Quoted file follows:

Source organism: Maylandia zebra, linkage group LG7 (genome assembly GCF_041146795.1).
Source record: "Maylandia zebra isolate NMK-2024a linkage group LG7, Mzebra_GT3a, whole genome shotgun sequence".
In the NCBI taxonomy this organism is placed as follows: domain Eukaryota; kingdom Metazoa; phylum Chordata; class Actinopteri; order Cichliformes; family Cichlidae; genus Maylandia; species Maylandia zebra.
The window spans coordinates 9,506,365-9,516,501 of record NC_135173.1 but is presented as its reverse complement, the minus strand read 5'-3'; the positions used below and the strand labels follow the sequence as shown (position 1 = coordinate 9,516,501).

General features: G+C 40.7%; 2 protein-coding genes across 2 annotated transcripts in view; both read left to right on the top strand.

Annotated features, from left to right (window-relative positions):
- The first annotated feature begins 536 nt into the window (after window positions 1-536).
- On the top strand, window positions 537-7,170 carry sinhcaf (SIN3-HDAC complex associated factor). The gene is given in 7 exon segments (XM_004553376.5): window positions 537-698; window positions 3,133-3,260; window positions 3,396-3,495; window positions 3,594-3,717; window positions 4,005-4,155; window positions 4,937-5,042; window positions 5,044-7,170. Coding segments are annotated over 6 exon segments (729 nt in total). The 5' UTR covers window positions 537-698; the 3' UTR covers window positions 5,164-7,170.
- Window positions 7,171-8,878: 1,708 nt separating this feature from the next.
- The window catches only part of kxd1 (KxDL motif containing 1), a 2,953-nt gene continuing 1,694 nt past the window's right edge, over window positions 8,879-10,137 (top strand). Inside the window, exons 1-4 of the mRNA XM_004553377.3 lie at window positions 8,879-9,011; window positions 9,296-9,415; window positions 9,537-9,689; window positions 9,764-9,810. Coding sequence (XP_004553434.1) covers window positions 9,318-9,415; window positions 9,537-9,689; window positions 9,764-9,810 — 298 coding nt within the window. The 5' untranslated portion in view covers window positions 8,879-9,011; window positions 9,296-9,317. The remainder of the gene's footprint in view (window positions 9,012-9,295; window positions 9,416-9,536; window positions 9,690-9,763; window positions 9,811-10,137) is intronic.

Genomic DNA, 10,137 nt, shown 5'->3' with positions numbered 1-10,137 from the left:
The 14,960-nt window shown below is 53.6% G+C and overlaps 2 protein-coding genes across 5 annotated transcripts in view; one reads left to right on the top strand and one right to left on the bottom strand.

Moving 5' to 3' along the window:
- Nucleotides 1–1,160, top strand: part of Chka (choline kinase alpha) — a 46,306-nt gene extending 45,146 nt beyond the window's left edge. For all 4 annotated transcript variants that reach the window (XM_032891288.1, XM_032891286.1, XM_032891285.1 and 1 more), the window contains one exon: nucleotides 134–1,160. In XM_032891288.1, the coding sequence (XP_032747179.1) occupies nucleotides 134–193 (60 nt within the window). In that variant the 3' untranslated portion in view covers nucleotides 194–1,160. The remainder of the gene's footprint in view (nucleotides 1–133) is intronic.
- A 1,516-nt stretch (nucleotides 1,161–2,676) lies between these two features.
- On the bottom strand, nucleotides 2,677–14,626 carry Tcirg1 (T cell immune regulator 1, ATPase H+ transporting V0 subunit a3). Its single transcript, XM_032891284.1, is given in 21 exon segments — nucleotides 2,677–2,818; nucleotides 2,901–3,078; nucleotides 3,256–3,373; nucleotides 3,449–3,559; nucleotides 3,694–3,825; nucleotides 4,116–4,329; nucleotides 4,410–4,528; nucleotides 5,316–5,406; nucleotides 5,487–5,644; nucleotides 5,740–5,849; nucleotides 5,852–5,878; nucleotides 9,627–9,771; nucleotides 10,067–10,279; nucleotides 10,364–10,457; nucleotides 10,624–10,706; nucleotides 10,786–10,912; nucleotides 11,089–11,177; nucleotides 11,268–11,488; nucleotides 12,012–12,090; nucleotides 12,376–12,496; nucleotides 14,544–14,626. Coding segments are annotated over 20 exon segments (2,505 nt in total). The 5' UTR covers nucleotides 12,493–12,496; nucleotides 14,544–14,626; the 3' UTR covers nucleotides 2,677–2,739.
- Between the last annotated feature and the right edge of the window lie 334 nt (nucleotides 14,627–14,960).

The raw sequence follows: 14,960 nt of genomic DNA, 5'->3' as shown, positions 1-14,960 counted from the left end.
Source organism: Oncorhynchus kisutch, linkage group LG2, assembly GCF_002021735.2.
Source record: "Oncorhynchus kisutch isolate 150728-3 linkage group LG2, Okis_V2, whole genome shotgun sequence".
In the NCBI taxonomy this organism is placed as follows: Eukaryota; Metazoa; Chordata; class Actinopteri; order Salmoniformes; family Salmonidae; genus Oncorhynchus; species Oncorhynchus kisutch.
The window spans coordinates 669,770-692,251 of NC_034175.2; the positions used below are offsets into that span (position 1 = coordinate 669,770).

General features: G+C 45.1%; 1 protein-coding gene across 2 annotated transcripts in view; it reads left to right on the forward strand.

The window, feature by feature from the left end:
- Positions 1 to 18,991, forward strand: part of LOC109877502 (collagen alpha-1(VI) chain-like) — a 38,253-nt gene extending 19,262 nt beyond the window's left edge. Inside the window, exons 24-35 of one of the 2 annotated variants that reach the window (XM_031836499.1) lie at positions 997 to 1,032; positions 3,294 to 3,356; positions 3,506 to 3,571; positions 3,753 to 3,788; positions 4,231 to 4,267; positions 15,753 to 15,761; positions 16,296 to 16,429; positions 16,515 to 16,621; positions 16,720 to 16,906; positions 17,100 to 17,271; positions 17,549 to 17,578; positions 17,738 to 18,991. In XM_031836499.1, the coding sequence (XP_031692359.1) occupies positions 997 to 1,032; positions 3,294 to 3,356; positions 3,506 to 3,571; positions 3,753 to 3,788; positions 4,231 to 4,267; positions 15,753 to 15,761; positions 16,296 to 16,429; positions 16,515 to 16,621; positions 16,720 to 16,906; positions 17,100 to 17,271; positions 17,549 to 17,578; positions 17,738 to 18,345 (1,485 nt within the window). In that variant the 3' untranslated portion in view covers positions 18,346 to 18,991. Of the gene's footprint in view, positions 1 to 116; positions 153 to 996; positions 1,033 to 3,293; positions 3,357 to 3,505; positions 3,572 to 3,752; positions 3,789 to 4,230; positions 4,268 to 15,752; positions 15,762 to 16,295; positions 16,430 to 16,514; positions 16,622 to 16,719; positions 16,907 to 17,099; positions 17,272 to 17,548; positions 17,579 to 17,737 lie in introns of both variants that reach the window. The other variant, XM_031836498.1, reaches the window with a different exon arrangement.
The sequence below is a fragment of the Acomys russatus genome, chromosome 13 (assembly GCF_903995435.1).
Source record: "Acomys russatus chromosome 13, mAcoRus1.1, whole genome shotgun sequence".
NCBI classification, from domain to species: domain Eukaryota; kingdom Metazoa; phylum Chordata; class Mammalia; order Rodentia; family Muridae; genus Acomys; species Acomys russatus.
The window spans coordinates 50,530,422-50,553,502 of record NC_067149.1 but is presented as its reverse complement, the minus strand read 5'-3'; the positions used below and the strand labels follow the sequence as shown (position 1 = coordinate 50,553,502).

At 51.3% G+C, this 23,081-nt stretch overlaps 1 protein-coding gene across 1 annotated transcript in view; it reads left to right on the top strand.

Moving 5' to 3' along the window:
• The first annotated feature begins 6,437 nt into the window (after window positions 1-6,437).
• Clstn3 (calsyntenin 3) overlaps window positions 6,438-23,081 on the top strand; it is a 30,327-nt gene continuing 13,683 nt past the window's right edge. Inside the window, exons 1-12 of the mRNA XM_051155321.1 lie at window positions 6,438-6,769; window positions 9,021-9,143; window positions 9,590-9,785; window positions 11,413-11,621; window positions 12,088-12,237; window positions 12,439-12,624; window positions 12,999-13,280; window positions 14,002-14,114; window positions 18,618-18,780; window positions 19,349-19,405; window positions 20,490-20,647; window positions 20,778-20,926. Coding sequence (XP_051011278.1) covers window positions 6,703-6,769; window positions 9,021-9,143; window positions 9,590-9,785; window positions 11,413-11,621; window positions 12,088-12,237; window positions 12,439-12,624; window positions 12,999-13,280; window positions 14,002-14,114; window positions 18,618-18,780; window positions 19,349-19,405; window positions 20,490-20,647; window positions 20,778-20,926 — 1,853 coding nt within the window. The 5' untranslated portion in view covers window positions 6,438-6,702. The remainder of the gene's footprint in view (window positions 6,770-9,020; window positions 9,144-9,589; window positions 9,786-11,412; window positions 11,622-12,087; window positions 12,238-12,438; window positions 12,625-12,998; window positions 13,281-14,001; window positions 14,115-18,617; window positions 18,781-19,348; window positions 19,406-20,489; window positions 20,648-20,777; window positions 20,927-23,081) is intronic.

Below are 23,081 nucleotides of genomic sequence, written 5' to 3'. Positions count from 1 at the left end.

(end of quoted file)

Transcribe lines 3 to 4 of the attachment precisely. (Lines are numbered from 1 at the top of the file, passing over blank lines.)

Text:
In the NCBI taxonomy this organism is placed as follows: domain Eukaryota; kingdom Metazoa; phylum Chordata; class Actinopteri; order Cichliformes; family Cichlidae; genus Maylandia; species Maylandia zebra.
The window spans coordinates 9,506,365-9,516,501 of record NC_135173.1 but is presented as its reverse complement, the minus strand read 5'-3'; the positions used below and the strand labels follow the sequence as shown (position 1 = coordinate 9,516,501).